Hips don’t lie

I marvel at the beautiful slope of my hips while shimming during class, yet, there is a moment of disconnect. Our instructor is a non-Muslim woman who goes by the stage name of Amira. As Arabic music plays in the background she tells us to yell out “Yalla!” and call belly dance gatherings “haflas,” as she teaches us muscle isolation. I know the art of belly dancing is empowering and deeply liberating.
I know the art of belly dancing is empowering and deeply liberating. For some women it is the first time they are able to look in the mirror and appreciate their curvature. But in that moment, I feel like we, the (mostly) white women in the class are reinforcing Orientalist visions of hip-shimming Middle Eastern sexpots.

“How ironic is that,” my friend and fellow shimmy partner comments, “that we are engaging in a form of cultural expression with roots in a part of the world that most people associate with silent, oppressed, frigid women.”

The cultural politics of dance in relation to the Western representation of Muslim women is well discussed among academics. Belly dancing is where several components collide: body politics, cultural appropriation, otherness, and sexual expression. In popular terms, belly dance is a hybrid product of French Orientalism. While there are direct roots back to various forms of Arabic and Turkish folk dance, the belly baring form is interpreted and filtered through Western colonialism. It has nothing to do with authentic Muslim girl culture. On the other hand, the growing number of women adopting aspects of belly dance sophistication—Arabic stage names, playlists and womanist empowerment—has a lot to do with what America cannot handle when it comes to Muslim girl power.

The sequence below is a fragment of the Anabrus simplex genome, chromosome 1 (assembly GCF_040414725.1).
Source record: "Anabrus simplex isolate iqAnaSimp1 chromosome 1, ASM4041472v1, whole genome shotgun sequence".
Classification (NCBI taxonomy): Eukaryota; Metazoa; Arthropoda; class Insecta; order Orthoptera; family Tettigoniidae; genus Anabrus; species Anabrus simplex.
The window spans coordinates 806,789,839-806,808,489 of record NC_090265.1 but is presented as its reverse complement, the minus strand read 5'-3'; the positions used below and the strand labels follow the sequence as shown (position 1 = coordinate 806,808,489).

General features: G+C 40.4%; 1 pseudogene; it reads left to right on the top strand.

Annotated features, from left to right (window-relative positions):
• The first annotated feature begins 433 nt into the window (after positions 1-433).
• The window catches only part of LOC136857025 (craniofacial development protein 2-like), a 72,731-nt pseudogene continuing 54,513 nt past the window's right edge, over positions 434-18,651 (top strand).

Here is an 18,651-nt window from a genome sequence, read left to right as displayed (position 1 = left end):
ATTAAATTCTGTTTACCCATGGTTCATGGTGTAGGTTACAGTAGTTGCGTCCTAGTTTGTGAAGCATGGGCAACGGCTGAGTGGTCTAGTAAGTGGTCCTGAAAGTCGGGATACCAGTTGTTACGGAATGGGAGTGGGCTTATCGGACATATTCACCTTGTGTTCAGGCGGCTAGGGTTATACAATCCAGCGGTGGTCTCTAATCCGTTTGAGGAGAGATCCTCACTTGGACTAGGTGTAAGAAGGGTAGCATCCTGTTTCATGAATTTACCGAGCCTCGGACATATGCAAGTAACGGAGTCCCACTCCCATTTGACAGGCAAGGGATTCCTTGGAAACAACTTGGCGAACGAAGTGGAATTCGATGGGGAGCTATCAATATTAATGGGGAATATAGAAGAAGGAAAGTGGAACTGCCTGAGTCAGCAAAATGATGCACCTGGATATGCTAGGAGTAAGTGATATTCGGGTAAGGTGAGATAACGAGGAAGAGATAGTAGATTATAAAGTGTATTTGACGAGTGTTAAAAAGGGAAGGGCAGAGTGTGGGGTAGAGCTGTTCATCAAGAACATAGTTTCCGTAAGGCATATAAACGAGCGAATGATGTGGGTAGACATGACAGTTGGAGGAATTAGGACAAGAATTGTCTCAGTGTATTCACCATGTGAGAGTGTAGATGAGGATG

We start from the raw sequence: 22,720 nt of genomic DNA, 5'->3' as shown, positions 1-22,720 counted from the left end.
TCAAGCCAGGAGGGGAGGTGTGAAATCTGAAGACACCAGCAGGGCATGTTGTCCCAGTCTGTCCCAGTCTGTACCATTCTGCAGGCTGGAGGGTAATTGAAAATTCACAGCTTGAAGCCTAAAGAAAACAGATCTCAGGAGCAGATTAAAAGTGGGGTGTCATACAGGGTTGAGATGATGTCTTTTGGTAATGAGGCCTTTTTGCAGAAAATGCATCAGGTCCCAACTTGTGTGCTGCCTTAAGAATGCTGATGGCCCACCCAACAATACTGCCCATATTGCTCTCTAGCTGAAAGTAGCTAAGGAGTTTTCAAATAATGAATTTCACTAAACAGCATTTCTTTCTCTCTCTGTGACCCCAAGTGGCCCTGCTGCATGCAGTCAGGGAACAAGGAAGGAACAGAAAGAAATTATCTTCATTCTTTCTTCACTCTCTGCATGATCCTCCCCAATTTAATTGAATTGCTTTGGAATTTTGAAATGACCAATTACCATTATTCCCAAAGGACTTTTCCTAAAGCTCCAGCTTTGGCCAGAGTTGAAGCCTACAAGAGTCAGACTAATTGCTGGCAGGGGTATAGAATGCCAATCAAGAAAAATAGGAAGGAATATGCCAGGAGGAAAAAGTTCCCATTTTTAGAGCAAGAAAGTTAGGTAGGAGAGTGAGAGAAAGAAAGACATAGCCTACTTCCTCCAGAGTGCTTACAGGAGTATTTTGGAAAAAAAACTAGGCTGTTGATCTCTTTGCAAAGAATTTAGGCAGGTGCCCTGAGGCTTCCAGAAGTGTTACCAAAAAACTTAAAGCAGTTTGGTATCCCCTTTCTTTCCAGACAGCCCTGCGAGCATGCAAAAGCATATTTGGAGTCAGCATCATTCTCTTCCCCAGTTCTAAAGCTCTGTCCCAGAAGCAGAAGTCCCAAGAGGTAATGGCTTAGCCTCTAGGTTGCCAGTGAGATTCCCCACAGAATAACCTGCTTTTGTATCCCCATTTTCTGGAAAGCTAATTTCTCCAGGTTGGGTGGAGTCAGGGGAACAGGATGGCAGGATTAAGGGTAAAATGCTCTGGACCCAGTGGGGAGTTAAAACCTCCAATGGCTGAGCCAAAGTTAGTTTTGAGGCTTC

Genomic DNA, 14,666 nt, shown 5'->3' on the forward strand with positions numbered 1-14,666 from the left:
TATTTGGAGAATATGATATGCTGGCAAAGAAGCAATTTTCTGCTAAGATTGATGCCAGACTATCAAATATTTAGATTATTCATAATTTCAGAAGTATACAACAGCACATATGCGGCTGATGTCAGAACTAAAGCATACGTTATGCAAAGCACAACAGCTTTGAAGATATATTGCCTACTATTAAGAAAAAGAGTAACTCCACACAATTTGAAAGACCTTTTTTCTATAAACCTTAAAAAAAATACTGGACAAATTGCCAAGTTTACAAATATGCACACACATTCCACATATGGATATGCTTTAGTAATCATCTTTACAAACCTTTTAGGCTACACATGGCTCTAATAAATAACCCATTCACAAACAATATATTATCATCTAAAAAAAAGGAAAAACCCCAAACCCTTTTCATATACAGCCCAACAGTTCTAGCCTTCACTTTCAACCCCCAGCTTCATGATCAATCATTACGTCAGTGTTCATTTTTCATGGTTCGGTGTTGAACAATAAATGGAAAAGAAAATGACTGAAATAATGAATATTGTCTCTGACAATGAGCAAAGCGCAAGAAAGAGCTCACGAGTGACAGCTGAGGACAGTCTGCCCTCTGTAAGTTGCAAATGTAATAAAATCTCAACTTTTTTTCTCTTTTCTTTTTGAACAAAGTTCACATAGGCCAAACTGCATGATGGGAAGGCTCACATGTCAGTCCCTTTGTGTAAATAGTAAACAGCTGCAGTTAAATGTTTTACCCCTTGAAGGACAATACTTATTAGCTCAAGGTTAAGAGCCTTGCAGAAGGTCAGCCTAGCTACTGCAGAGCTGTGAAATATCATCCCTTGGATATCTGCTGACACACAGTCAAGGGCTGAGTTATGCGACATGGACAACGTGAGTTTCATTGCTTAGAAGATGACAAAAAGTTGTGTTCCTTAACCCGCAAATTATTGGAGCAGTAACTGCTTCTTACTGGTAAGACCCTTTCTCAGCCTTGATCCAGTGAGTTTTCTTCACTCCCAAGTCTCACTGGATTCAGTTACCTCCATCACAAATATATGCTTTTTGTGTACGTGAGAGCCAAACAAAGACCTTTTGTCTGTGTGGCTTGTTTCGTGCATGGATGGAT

Fatemeh Fakhraei produced a wonderful critique of belly dancing and Muslimness:

Belly dancing is something that is present in some form [or] another in most Middle Eastern cultures, but is not really a part of our identity. And I assure you, nowhere in the Holy Qur’an does it say, “Thou shalt belly dance.” But because of Hollywood’s old Orientalist glamour, images of belly dancing have become almost synonymous with the Middle East.

What bothers me more, however, is that Western culture remains unable to swallow real, authentic stories from Muslim women unless they are sugarcoated in such gilded Orientalist representations.